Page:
At the time of posting this listing, you have approximately 75 minutes to inspect, line up your financial ducks and bid on this sensational family rambler in Adelaide foothills. A impressive, 2-storey residence (c.1958) it retains all of its era-specific glamour and Mid-Century Modern design which would have been so progressive at the time; walls of windows, mosaic tiled fireplace, in-built joinery, bulkhead lighting, and awesome b&w bathroom of terrazzo and tile (which upon speaking to some new friends at Fibbonaci Stone have advised moulded, recess terrazzo such as this must be created in-situ and it’s unknown if anyone in the country has the skills to do this any more). Get yer skates on – everything points to a keenness to sell (deceased estate maybe?) so it just might be a lil’ bargain going right-under all our noses!
Another very intact c.1950s original which has also been lovingly and expertly renovated – geeze there are some clever peeps about. This one includes a rather stunning pool area and (we think) the perfect contemporary duel-level plan of family on top and spillover guests/parties/teens/nana down below. Let’s not forget to mention the exquisite stonework, timber, kitchen and balustrade detailing all brought together in perfect presentation. Big props to these vendors, we think you’ll have a well-earned bun-fight on your hands over this wonderful treasure.
It’s nearly five on Friday arvo, time to grab that knock off, lean back and click through some MCM fantasy-camp fodder of the highest order with this jaw-dropper, proving once again that our capital is all at once political cesspit and progressive architectural place to be. We won’t say too much – the photos are again rather good – but to note that the more crafty homes (that neat-o thatched ceiling & stone paving) is especially alluring to us right now, softening those gorgeous straight lines and high-minded Modern design with a bit of Canyon Lady courtyard breeze.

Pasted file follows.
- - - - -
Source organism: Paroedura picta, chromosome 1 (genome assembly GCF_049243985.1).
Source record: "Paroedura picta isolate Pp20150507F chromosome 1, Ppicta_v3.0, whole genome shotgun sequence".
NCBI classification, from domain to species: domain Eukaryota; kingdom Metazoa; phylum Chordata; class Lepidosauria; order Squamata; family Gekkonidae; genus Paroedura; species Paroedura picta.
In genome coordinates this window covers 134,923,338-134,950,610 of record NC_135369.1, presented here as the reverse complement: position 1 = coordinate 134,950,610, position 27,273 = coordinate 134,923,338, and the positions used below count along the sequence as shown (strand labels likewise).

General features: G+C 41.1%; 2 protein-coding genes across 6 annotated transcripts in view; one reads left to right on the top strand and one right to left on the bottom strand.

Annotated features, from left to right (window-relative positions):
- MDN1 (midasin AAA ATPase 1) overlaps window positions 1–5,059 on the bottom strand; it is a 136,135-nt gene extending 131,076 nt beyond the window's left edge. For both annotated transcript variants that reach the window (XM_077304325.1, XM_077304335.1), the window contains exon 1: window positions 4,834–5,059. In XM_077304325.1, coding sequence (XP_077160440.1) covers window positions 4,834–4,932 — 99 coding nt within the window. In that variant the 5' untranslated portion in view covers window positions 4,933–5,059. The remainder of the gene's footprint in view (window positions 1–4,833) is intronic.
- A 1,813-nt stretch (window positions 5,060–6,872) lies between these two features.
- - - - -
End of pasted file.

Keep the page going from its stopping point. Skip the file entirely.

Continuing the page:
When the term ‘rental’ comes up many of us refer to student day cliches – a John Birmingham-esq vision of messy shared houses and flats, with larger homes maybe spacious enough for bikes parked in the hallway yet worn down by years of tenancy and little upkeep. Outside toilets, overgrown veggie patches, the Goon of Fortune wheel as perhaps the one defining landscaping feature. We do not think glamour. We do not picture the chic party casas of movie stars in California or London, but this rental today is far more of that ilk than the former. A breathtaking, c.1956, glamour pad held tightly by the original owners until a mere 2 months ago, this is a singularly stunning MCM original complete with immaculate stonework, a enticing maze of landscaped gardens and a stream down the back.
With the knowledge that next door was bought, dozed and made into a car park not 12 months ago, we dearly hope this home is being rented only until the new owners inhabit and love this home as much as first ones did, we cannot bring ourselves to contemplate what else might be on their minds……..*